Education Funding

New Aid Targets Pre-K, High School

By Alyson Klein — June 20, 2006 2 min read

The following offers highlights of the final legislative action during 2006. Precollegiate enrollment figures are based on fall 2005 data reported by state officials for public elementary and secondary schools. The figures for precollegiate education spending do not include federal flow-through funds, unless noted.

Iowa

Gov. Tom Vilsak has signed a fiscal 2007 budget that boosts education spending as part of an effort to help Iowa regain its status as a national leader in student achievement. The legislation was spurred in part by recommendations released in January by the Institute for Tommorow’s Workforce, a nonprofit organization formed by the Iowa legislature last year. The organization’s report noted that the Hawkeye State’s scores on the 4th grade reading section of National Assessment of Educational Progress fell from first in the United States in 1992 to 19th in 2005.

Democrat

Senate:
25 Democrats
25 Republicans


House:
49 Democrats
51 Republicans

Enrollment:
483,000

Under the plan passed by the legislature to help address that gap, state spending for K-12 education will grow to about $2.3 billion in fiscal 2007, an increase of about 5.4 percent over the current fiscal year. The total state budget for 2007 is $5.3 billion.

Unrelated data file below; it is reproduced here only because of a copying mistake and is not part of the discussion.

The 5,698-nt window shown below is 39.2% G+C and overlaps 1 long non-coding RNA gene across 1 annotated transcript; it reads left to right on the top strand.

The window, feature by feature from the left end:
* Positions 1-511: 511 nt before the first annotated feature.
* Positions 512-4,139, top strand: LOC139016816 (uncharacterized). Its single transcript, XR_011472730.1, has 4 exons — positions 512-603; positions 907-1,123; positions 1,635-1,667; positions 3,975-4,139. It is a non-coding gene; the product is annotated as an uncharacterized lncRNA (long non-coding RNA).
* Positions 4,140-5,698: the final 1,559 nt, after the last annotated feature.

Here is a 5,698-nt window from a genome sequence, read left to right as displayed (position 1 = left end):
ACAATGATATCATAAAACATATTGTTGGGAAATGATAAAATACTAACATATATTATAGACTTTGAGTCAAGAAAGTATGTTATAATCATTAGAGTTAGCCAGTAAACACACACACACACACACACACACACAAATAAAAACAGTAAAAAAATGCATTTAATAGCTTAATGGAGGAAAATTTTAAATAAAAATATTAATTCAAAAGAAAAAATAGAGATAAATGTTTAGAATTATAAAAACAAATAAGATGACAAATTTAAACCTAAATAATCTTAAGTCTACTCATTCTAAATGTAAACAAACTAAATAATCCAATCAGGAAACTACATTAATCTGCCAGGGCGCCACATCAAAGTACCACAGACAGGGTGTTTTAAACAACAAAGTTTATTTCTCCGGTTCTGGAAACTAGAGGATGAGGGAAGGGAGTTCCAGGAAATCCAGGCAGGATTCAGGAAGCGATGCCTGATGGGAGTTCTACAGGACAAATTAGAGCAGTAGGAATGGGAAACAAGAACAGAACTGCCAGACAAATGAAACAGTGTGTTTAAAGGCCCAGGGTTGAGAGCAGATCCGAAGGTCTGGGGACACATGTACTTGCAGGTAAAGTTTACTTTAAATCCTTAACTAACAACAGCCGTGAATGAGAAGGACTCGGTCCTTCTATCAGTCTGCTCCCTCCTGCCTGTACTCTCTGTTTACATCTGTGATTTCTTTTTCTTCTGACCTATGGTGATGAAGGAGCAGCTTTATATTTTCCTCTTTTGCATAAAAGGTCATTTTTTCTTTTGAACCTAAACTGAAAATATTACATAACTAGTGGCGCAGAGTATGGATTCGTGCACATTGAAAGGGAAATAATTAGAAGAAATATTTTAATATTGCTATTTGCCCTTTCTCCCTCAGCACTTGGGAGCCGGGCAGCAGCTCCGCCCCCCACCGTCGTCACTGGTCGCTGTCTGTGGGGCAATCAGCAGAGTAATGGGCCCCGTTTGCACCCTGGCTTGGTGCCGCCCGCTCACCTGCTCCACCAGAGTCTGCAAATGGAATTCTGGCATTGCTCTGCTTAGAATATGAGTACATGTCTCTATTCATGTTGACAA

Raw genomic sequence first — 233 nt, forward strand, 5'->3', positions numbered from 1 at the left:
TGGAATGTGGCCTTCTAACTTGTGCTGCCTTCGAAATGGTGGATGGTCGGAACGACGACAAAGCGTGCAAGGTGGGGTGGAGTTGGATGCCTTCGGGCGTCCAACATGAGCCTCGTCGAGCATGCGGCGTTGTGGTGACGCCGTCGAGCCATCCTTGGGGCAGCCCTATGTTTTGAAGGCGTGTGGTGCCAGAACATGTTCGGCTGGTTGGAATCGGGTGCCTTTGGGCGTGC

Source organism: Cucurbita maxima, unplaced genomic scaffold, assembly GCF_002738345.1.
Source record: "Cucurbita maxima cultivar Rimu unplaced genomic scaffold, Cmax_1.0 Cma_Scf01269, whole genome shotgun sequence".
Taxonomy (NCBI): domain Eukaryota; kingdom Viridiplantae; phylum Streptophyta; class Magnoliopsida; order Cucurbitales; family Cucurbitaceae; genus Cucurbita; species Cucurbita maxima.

Much of the new money, about $104 million, will be used to hike teachers’ pay, which has fallen to 41st in the nation from 34th a decade ago. Next year’s increase will raise the average starting salary from $24,500 to $25,500. Lawmakers also approved an additional $35 million increase for teachers in each of the next two fiscal years.

In other action related to teacher pay, the legislature established a panel to make recommendations for a $7.5 million pilot program, scheduled for fiscal years 2008 and 2009, that would base teacher pay partly on student achievement. It also approved $3.4 million in fiscal year 2007 for a so-called market-based pay plan to attract teachers to math and science positions and hard-to-staff districts.

Another $15 million will go toward increasing spending on early-childhood education to about $40 million in fiscal 2007. The new aid includes $3.5 million for an initiative to improve the quality of preschool programs.

The legislature approved a plan to enact Iowa’s first-ever set of statewide graduation requirements, including four years of English and three years each of mathematics, science, and social studies. The standards will go into effect starting with the class of 2011. Lawmakers allowed districts to decide which specific courses would meet the new requirements. (“Iowa Policy Changes Would Range From Pre-K Through High School,” May 17, 2006.)

A version of this article appeared in the June 21, 2006 edition of Education Week

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